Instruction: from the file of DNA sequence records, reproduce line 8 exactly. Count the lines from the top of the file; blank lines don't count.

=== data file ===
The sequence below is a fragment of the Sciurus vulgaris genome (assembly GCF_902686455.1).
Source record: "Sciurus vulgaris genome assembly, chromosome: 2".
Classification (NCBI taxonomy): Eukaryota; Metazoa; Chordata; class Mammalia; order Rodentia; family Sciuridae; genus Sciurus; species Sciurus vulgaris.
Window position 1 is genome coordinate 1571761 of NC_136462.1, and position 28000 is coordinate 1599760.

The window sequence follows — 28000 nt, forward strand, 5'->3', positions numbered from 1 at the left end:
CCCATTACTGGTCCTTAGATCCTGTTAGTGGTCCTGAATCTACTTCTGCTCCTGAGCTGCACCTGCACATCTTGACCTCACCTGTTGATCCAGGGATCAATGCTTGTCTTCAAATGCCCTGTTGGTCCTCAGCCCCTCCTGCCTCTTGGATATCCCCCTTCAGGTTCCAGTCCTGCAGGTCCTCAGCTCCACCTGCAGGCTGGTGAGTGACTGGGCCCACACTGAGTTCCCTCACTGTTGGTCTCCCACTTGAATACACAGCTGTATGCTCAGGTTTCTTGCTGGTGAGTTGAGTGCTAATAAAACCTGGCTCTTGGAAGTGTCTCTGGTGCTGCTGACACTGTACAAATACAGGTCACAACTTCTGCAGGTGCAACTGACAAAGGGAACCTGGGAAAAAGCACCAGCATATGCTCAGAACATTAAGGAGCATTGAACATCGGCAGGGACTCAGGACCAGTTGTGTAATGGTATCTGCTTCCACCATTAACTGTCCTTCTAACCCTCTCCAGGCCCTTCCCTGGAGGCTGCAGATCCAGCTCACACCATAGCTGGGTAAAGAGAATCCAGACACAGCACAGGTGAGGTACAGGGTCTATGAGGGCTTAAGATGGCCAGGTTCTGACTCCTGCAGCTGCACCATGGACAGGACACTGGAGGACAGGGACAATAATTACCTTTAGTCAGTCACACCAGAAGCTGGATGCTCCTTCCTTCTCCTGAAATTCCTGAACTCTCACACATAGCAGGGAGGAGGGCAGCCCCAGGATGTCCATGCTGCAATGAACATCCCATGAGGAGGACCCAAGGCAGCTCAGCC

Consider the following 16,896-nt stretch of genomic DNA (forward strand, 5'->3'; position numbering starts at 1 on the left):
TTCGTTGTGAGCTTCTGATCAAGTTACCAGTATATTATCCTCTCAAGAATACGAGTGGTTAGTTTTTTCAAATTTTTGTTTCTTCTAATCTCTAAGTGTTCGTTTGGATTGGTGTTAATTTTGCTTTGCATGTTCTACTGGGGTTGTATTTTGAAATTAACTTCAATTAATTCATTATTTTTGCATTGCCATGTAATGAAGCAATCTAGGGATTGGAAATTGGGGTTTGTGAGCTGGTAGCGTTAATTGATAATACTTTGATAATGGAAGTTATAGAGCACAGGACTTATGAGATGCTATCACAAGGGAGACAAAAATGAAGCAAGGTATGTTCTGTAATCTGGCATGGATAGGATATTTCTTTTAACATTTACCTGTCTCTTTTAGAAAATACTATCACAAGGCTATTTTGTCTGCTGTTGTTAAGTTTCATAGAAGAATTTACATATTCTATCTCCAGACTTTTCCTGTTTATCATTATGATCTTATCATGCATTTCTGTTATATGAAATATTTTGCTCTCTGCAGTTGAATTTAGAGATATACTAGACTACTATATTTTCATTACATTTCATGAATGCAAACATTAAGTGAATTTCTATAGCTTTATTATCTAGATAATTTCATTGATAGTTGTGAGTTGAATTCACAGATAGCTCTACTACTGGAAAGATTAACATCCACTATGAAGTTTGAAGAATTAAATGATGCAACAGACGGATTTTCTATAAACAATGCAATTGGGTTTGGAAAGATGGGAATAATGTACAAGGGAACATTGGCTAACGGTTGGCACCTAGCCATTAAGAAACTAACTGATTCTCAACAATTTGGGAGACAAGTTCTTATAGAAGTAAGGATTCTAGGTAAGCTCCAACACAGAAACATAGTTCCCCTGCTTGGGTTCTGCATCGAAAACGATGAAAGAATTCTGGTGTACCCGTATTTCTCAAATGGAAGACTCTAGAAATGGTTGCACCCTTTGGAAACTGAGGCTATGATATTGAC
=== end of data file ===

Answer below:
TTCGTTGTGAGCTTCTGATCAAGTTACCAGTATATTATCCTCTCAAGAATACGAGTGGTTAGTTTTTTCAAATTTTTGTTTCTTCTAATCTCTAAGTGTTCGTTTGGATTGGTGTTAATTTTGCTTTGCATGTTCTACTGGGGTTGTATTTTGAAATTAACTTCAATTAATTCATTATTTTTGCATTGCCATGTAATGAAGCAATCTAGGGATTGGAAATTGGGGTTTGTGAGCTGGTAGCGTTAATTGATAATACTTTGATAATGGAAGTTATAGAGCACAGGACTTATGAGATGCTATCACAAGGGAGACAAAAATGAAGCAAGGTATGTTCTGTAATCTGGCATGGATAGGATATTTCTTTTAACATTTACCTGTCTCTTTTAGAAAATACTATCACAAGGCTATTTTGTCTGCTGTTGTTAAGTTTCATAGAAGAATTTACATATTCTATCTCCAGACTTTTCCTGTTTATCATTATGATCTTATCATGCATTTCTGTTATATGAAATATTTTGCTCTCTGCAGTTGAATTTAGAGATATACTAGACTACTATATTTTCATTACATTTCATGAATGCAAACATTAAGTGAATTTCTATAGCTTTATTATCTAGATAATTTCATTGATAGTTGTGAGTTGAATTCACAGATAGCTCTACTACTGGAAAGATTAACATCCACTATGAAGTTTGAAGAATTAAATGATGCAACAGACGGATTTTCTATAAACAATGCAATTGGGTTTGGAAAGATGGGAATAATGTACAAGGGAACATTGGCTAACGGTTGGCACCTAGCCATTAAGAAACTAACTGATTCTCAACAATTTGGGAGACAAGTTCTTATAGAAGTAAGGATTCTAGGTAAGCTCCAACACAGAAACATAGTTCCCCTGCTTGGGTTCTGCATCGAAAACGATGAAAGAATTCTGGTGTACCCGTATTTCTCAAATGGAAGACTCTAGAAATGGTTGCACCCTTTGGAAACTGAGGCTATGATATTGAC